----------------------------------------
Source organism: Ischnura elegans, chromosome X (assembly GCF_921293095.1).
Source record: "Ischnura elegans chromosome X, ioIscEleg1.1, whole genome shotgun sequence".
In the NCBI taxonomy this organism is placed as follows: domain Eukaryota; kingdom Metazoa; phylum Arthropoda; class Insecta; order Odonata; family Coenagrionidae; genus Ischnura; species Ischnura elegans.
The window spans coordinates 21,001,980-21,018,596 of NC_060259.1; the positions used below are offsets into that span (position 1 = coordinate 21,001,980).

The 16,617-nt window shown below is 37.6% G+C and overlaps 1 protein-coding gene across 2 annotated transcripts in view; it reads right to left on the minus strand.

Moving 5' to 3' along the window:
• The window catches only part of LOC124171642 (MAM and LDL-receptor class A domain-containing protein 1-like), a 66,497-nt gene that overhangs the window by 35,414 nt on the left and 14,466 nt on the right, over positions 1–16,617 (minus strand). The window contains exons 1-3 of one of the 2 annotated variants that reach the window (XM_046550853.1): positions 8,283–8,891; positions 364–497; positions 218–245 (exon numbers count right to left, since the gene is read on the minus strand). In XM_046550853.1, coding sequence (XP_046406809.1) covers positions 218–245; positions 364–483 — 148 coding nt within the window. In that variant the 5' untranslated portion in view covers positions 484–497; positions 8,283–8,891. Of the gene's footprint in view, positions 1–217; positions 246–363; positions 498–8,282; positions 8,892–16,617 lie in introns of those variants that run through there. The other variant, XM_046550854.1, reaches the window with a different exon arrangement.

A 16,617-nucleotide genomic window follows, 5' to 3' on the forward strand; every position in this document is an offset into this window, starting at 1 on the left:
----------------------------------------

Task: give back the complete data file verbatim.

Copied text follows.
Source organism: Ischnura elegans, chromosome X (assembly GCF_921293095.1).
Source record: "Ischnura elegans chromosome X, ioIscEleg1.1, whole genome shotgun sequence".
In the NCBI taxonomy this organism is placed as follows: domain Eukaryota; kingdom Metazoa; phylum Arthropoda; class Insecta; order Odonata; family Coenagrionidae; genus Ischnura; species Ischnura elegans.
The window spans coordinates 21,001,980-21,018,596 of NC_060259.1; the positions used below are offsets into that span (position 1 = coordinate 21,001,980).

The 16,617-nt window shown below is 37.6% G+C and overlaps 1 protein-coding gene across 2 annotated transcripts in view; it reads right to left on the minus strand.

Moving 5' to 3' along the window:
• The window catches only part of LOC124171642 (MAM and LDL-receptor class A domain-containing protein 1-like), a 66,497-nt gene that overhangs the window by 35,414 nt on the left and 14,466 nt on the right, over positions 1–16,617 (minus strand). The window contains exons 1-3 of one of the 2 annotated variants that reach the window (XM_046550853.1): positions 8,283–8,891; positions 364–497; positions 218–245 (exon numbers count right to left, since the gene is read on the minus strand). In XM_046550853.1, coding sequence (XP_046406809.1) covers positions 218–245; positions 364–483 — 148 coding nt within the window. In that variant the 5' untranslated portion in view covers positions 484–497; positions 8,283–8,891. Of the gene's footprint in view, positions 1–217; positions 246–363; positions 498–8,282; positions 8,892–16,617 lie in introns of those variants that run through there. The other variant, XM_046550854.1, reaches the window with a different exon arrangement.

A 16,617-nucleotide genomic window follows, 5' to 3' on the forward strand; every position in this document is an offset into this window, starting at 1 on the left: